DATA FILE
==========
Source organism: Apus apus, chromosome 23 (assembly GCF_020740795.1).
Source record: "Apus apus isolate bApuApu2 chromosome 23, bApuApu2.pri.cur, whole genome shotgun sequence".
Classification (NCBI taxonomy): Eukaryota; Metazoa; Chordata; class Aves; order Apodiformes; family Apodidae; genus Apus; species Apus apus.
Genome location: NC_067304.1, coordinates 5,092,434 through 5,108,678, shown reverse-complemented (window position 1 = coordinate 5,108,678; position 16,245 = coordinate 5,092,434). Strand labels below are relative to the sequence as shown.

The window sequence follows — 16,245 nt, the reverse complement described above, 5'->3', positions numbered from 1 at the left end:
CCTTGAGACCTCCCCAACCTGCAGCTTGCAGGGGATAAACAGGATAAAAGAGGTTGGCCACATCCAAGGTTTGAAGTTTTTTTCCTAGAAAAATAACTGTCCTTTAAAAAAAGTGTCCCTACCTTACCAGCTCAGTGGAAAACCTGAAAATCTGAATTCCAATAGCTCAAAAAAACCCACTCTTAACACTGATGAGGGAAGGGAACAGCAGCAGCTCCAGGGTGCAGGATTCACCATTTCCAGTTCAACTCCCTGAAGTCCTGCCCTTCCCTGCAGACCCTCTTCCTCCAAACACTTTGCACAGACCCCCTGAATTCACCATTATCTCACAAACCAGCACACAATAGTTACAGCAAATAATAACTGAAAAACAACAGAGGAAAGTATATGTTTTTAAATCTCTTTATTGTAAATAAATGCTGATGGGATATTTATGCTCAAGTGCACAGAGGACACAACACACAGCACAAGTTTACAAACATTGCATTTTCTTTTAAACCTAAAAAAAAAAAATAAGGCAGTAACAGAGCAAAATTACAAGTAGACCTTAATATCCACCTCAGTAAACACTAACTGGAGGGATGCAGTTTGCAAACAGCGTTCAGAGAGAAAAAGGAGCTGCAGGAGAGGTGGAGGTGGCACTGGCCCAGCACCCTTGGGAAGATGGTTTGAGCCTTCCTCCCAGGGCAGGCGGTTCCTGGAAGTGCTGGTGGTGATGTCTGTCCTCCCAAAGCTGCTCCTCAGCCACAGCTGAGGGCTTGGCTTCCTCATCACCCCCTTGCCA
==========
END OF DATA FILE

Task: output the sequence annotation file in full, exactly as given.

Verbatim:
Source organism: Apus apus, chromosome 23 (assembly GCF_020740795.1).
Source record: "Apus apus isolate bApuApu2 chromosome 23, bApuApu2.pri.cur, whole genome shotgun sequence".
Classification (NCBI taxonomy): Eukaryota; Metazoa; Chordata; class Aves; order Apodiformes; family Apodidae; genus Apus; species Apus apus.
Genome location: NC_067304.1, coordinates 5,092,434 through 5,108,678, shown reverse-complemented (window position 1 = coordinate 5,108,678; position 16,245 = coordinate 5,092,434). Strand labels below are relative to the sequence as shown.

The window sequence follows — 16,245 nt, the reverse complement described above, 5'->3', positions numbered from 1 at the left end:
CCTTGAGACCTCCCCAACCTGCAGCTTGCAGGGGATAAACAGGATAAAAGAGGTTGGCCACATCCAAGGTTTGAAGTTTTTTTCCTAGAAAAATAACTGTCCTTTAAAAAAAGTGTCCCTACCTTACCAGCTCAGTGGAAAACCTGAAAATCTGAATTCCAATAGCTCAAAAAAACCCACTCTTAACACTGATGAGGGAAGGGAACAGCAGCAGCTCCAGGGTGCAGGATTCACCATTTCCAGTTCAACTCCCTGAAGTCCTGCCCTTCCCTGCAGACCCTCTTCCTCCAAACACTTTGCACAGACCCCCTGAATTCACCATTATCTCACAAACCAGCACACAATAGTTACAGCAAATAATAACTGAAAAACAACAGAGGAAAGTATATGTTTTTAAATCTCTTTATTGTAAATAAATGCTGATGGGATATTTATGCTCAAGTGCACAGAGGACACAACACACAGCACAAGTTTACAAACATTGCATTTTCTTTTAAACCTAAAAAAAAAAAATAAGGCAGTAACAGAGCAAAATTACAAGTAGACCTTAATATCCACCTCAGTAAACACTAACTGGAGGGATGCAGTTTGCAAACAGCGTTCAGAGAGAAAAAGGAGCTGCAGGAGAGGTGGAGGTGGCACTGGCCCAGCACCCTTGGGAAGATGGTTTGAGCCTTCCTCCCAGGGCAGGCGGTTCCTGGAAGTGCTGGTGGTGATGTCTGTCCTCCCAAAGCTGCTCCTCAGCCACAGCTGAGGGCTTGGCTTCCTCATCACCCCCTTGCCA